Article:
On 18th September, the owner of Bitcoin.org, who goes by the Twitter name Cobra tweeted about a hazardous bug which was found and fixed on Bitcoin Core. He stated that the bug had the potential to harm a large portion of the Bitcoin network on exploitation. In his words:
“A very scary bug in Bitcoin Core has just been fixed which could have crashed a huge chunk of the Bitcoin network if exploited by any rogue miners.”
The same day saw the release of Bitcoin Core 0.16.3, wherein the updated version was said to be free of the exploitable bug which was found in the versions 0.14.0 and 0.16.2. Furthermore, the bug was believed to cause a vulnerability known as CVE-2018-17144 [Common Vulnerabilities and Exposures], which was simply a DoS [denial-of-service] attack.
The issue caused by the bug in the previous versions of Bitcoin Core 0.16.3 was related to transactions attempting to execute the same input twice. According to Github, the operation would have crashed if the user attempted to validate the parent block of such transactions.
As of the compatibility of the versions of Bitcoin Core with operating systems, the Github blog mentioned Linux kernel, macOS 10.8+, and Windows Vista and later versions to be the suitable choices to run the protocol. However, Windows XP does not support the BTC protocol and may or may not run on Unix-like systems as the testing does not take place frequently on those platforms.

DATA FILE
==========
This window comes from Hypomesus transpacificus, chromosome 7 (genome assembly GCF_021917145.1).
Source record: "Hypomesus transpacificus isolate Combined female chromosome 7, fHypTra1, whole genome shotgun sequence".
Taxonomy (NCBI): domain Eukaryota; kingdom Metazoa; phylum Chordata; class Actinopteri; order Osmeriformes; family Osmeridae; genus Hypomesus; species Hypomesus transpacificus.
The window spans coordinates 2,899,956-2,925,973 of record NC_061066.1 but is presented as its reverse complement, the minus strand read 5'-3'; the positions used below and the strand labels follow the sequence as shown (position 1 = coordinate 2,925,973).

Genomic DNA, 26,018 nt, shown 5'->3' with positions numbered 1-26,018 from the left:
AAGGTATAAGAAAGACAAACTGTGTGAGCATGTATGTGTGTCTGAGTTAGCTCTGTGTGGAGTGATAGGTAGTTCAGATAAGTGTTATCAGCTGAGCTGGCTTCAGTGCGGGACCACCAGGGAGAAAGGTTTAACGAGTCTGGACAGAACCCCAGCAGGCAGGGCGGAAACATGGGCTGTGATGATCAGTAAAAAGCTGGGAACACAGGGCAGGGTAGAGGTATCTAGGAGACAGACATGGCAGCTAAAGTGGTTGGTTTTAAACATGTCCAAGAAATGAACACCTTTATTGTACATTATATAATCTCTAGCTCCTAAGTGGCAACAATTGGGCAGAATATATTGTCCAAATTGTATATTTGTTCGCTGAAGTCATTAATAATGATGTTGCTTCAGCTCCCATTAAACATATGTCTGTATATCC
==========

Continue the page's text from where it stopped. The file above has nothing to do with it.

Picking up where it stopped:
About the bug fix, a user named MarcoFalke on Github confirmed:
“Checked that the test fails without the fix and passes with the fix.”
CryptoBunny007, a Twitter user and a Bitcoin enthusiast, on Cobra’s post commented:
“Forget about the BUG for a moment, but just go through the PEER REVIEW & the VERIFICATION done by respective Developers/QAs. It’s just AWESOME. I haven’t seen such a STRONG DEVELOPMENT & QA Team in any PROJECT. Also, look at the logs, thy r just beautiful. “
Another Bitcoin fan and blockchain space enthusiast, RoadStress wrote:
“Perfect example that there are no rogue miners in the #bitcoin network”
Recently, Riccardo Spagni, a core team member of the privacy coin, Monero, revealed that he chose Monero because it was not based on the Bitcoin code. Furthermore, he also stated that cloning or forking Bitcoin did not make sense to him as it was not an interesting task to do. Rather, he found Monero’s code fresh but was relatively immature.
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